The Birth of Venus by Gustave Moreau

The Birth of Venus by Gustave Moreau


Images of Venus date back to the Greek sculptor Apelles, the first known to have sculpted the goddess rising from the sea. On a visit to Florence in 1859, Moreau copied another famous Birth of Venus, Sandro Botticelli’s; it is one of history’s greatest renditions of the scene. A mythological canvas that survived Savonarola’s Bonfire of the Vanities, the picture presents a figure of Venus Pudica, a Venus in modest pose; one hand covers her sex, the other, her breasts. The Neo-Platonists, a circle with whom Botticelli regularly discoursed, perhaps inspired his Birth of Venus (in addition to another of Botticelli’s stupendous canvas, Primavera). Plato’s earthly love, or the Neo-Platonic’s Venus Vulgaris, symbolized beauty found in the material world and the sexual nature of procreativity, an image that stood in contrast, though not opposition, to the figure of Venus Coelestis, pure, sublime and eternal love. Venus Vulgaris is generally shown adorned, as Moreau chose to depict the goddess in his initial treatment of the Venus theme; Venus Coelestis is typically naked and wholly without ornamentation as to indicate her transcendence of the material world. The latter Venus is rendered in Botticelli’s Birth of Venus, and again in Gustave Moreau’s 1866 painting of the scene.

Moreau’s first real return to the concept of a Venus after copying Botticelli was in the composition, Venus Emerging from the Waters, now in the Israel Museum, Jerusalem. The figure in this painting bares more semblance to paintings of Andromeda or Galetea, than typical Venuses. The symmetrical arrangement focuses attention on a stiff, draped figure, almost without expression, flanked on either side by river deities. The Israeli Museum’s Venus appears scornful of the mortal world and the feeble beings in it. The picture was quickly purchased, though, despite its being a rather stiff academic handling.

Moreau’s second interpretation of the Venus theme related more closely to both Botticelli’s painting and Hesiod’s original telling of the story in Theogony (188-200.) In Birth of Venus (Venus appearing to the Fishermen), Moreau shows a traditional Venus Anadyomené, literally rising from the sea, in a pose that is the exact mirror image of Botticelli’s verecund and faithful Venus. Both figures are painted with long waves of golden hair. Birth of Venus (Venus appearing to the Fishermen), with meticulous, active, brushwork, also pays homage to Delacroix, and Moreau’s close friend and teacher, Chasseriau. This is most obvious in the figures of the fishermen gathered on the shore. With his painting Song of Songs (1853), Moreau had been criticized for palpably referencing these earlier Romantic masters, but in our picture he successfully synthesized the lessons learned from the study of both Delacroix and Chasseriau into his own unique style. Moreau’s finished Birth of Venus manages, however, to be a completely new vision of the scene.

Moreau’s fine modeling of Venus’s body makes her self-possessed, with a slightly bowed head. Perhaps only regarding the group at her feet, Moreau also might have drawn the gesture as a subtle respectful acknowledgement of Venus, Love, for humankind, without whom she would not exist. With striking beauty, she appears only half-aware of her power over pliant humanity. While in the Israel Museum’s painting of Venus Moreau portrayed an arrogant and triumphant Venus who ignores the lesser deities offering her shell and coral in adoring supplication, the Venus in Birth of Venus (Venus appearing to the Fishermen) is softly feminine, her eyes focused on the fishermen before her, and her hand and gesture a reaction to them. Venus’s gesture of gentle deference is directed at fishermen, in Phrygian caps, which sets the scene on the shores of ancient Greece. There is present in the work a traditional classical reference alongside a simple backdrop of uncluttered beach. The soft blush of sunset suffuses the entire picture field and this light illuminates the body of the goddess as if to indicate the natural world’s significant place in the contemplation of Plato’s heavenly Aphrodite.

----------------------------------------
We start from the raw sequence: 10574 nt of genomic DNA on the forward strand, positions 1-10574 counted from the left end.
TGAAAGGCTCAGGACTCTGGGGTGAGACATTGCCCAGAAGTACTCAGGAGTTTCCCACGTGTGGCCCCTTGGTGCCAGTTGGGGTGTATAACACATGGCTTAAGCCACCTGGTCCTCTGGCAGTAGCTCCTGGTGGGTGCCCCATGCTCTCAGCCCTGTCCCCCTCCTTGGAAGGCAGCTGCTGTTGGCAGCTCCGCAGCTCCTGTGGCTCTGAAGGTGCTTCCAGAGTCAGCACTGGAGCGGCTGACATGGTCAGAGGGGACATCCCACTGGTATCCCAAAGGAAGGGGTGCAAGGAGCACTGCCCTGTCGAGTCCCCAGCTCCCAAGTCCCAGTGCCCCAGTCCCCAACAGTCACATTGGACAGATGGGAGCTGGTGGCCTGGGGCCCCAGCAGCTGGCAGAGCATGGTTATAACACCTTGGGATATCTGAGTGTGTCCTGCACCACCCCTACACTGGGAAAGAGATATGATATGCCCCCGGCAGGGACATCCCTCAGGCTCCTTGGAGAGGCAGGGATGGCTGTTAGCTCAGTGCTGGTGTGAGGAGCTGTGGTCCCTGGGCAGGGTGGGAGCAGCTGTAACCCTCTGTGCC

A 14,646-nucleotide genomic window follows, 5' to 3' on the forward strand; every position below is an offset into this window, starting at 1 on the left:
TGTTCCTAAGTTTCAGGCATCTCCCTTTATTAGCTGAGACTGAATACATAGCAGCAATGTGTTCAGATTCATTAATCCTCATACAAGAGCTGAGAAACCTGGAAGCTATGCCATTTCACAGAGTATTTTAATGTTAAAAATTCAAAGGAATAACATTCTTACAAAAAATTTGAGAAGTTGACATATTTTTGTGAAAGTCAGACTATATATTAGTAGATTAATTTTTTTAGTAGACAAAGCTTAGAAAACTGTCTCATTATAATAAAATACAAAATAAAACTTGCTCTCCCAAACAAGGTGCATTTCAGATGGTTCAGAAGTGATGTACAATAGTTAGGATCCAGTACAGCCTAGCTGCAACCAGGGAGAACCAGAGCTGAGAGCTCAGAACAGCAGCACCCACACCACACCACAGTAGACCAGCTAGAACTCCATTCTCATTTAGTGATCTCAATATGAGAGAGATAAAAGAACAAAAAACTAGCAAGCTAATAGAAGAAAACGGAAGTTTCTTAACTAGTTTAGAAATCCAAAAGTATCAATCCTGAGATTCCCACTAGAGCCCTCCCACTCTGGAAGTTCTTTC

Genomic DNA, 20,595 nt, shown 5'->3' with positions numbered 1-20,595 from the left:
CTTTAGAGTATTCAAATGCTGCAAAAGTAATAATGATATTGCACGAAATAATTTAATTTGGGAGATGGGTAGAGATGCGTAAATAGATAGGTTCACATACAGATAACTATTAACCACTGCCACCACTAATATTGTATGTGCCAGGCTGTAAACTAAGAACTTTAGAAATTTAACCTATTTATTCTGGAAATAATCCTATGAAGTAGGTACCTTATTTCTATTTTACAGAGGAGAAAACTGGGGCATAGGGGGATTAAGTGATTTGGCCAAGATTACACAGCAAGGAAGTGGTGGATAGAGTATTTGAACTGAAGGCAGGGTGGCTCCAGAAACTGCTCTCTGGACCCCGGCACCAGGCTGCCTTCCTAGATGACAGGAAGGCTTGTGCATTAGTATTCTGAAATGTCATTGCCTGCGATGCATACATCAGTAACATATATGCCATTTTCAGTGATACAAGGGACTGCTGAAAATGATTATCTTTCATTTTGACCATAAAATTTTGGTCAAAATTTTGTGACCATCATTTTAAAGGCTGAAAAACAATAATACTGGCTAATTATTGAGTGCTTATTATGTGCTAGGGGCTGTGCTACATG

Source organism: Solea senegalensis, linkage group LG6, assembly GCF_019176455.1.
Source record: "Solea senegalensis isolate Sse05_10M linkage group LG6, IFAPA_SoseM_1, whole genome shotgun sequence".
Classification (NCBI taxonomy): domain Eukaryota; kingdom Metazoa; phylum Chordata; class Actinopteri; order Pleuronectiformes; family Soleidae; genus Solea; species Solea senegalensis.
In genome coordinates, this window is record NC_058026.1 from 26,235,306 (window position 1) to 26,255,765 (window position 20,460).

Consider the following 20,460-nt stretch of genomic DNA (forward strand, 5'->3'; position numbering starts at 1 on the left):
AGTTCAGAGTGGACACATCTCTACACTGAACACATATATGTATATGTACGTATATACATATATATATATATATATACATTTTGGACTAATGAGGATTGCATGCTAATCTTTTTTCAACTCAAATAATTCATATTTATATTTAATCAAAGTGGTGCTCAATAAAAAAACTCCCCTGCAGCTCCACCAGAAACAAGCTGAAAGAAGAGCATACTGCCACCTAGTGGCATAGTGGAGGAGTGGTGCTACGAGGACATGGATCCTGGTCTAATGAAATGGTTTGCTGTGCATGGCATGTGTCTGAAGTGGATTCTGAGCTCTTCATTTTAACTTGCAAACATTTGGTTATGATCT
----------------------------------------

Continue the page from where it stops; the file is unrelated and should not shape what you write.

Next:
Moreau’s Birth of Venus (Venus appearing to the Fishermen), in contrast to Botticelli’s huge canvas, is small. The highly finished panel is roughly contemporaneous with two of Moreau’s most widely recognized and important works, Orpheus of 1865 (bought immediately by the state, it now hangs in the Musée D’Orsay, Paris) and Diomedes Devoured by his Horses (Rouen, Musée de Beaux Arts) painted the following year. Both these large-scale works, presented at the Salon the same year (1866), stirred controversy, affecting the public and critics alike. The caricaturist Cham declared, after reviewing the 1866 showing, that ‘Moreau had lost his mind in his extravagant symbolism’, while others, notably Maxime Du Camp and Armand Silvestre published admiring tributes. Moreau, however, failed to receive a prize that year, or the following, as the judges overlooked the artist again at the World’s Fair Exhibition, while they bestowed accolades on a large number of his colleagues.

Just as Dubufe forestalled the Salon of 1863 with his Venus, so too must Moreau have been affected by his contemporaries’ successes with the subject. The Salon of 1863, contained three Venuses of particular note: Amaury-Duval’s standing figure, described by the critic Castagnary as ‘traditional…no new accent, no new feeling,’ Alexander Cabanel’s writhing, horizontal figure who covers her face in a hollow act of modesty, and in a less direct reference, Manet’s Olympia, a canvas that ferociously referenced Titian’s great Venus of Urbino. It was arguably Manet’s painting that became the next chapter in a discussion of the nude as an iconographic representation of Love in its many forms.